Today, old cloth. The University of Houston's College of Engineering presents this series about the machines that make our civilization run, and the people whose ingenuity created them.
How old is pottery -- or the wheel, or agriculture, or any other ancient technology. The dates tend to move back in time with improved dating and new archaeology. Take cloth: In 1993 I did a program on the oldest known woven fabric. At the time we'd thought cloth was first made 7000 years ago, and a new finding had just changed that to nine thousand years. Two years later, I had to report fresh evidence of cloth from 26,000 years ago.
The problem is; cloth is biodegradable. We don't expect to find actual fabric; instead we look for circumstantial evidence that it existed. Until recently the oldest fabric we'd known about had left an imprint on fired clay. But now archaeologists studying a cave in the country of Georgia have a new kind of evidence.
Their site, just north of the Kvirila River, has been opening new windows into the past. As scientists dig further and further into Dzudzuana Cave, the Bronze Age gives way to the Age of Copper, and then to various epochs in stone.
The new evidence has appeared in a stratum dated some 34,000 years ago. It contains hundreds of flax fibers, alongside typical Stone Age tools. Fibers alone don't necessarily mean fabric. They've been twisted, as though to make thread. Of course that was most likely done to create baskets, twine, or nets. And yet these people could also have been making cloth. You see, there's more to these fibers.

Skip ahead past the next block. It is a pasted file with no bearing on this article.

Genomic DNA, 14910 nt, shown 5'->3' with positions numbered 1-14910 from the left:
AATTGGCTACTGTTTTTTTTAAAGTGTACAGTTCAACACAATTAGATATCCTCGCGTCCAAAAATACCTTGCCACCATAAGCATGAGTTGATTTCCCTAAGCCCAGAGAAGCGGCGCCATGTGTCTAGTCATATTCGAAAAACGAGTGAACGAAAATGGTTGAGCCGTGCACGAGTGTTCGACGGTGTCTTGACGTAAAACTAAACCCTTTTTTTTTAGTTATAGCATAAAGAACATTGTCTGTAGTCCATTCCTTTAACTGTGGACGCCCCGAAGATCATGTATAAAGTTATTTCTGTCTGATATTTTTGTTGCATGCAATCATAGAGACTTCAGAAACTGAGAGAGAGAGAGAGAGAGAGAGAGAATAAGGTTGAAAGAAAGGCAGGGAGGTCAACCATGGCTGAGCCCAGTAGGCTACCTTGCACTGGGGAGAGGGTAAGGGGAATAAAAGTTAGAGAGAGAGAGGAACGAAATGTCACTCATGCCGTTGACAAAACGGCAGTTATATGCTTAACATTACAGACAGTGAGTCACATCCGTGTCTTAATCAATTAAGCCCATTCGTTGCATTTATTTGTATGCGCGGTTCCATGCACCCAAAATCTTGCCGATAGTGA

They've not only been twisted into threads, many have also been dyed. The most frequent colors are turquoise, black, and pink. (That's an odd, but popular, combination today. When I Google those three colors, I get seven million hits.) And dyes of those colors could all have been made from available materials.
By the way, the archaeologists also found wool from the wild goat called a tur -- also dyed. Fabric isn't just suggested by all those dyed fibers. Another kind of evidence supports the possibility: the plentiful micro-remains of beetles and moths. Both are pests that typically attack plant-based fabrics.
Clothing of leaves and animal skins is much older than fabric. Current thinking places it over a hundred thousand years ago -- three times older than even these flaxes. In fact, some evidence suggests that clothing could go back as far as a half-million years. Here again, bugs enter the picture. Body lice survive only on clothed humans. Their appearance forms circumstantial evidence that helps to date clothing itself.
So exactly what did the people in Dzudzuana Cave do with their flax? We'd been improving means for covering ourselves for a long time by then. Did they sew their animal skins with pretty-colored threads? Or did they actually weave fabric? The idea of cave dwellers wearing pink and turquoise fabric jolts our sense of primordial history. It is a stretch; but we have to be reminded, over and over, how easily we underestimate those who came before us.
I'm John Lienhard at the University of Houston, where we're interested in the way inventive minds work.
See M. Balter, Clothes Make the (Hu)Man, & E. Kvavadze et al., 30,000-Year-Old Wild Flax Fibers. Science, Vol. 325, Sep. 11, 2009, pg. 1329 & 1359. (The dating puts these fibers between 31 and 36,000 years old.
See also the About.com article about the Dzudzuana flax.
Images: Above, Google Earth view of Georgia indicating the approximate location of Dzudzuana Cave in the foothills of the Caucasus Mountains. Below, drawings of the flax plant from an 18th- or 19th-century book. Source unknown.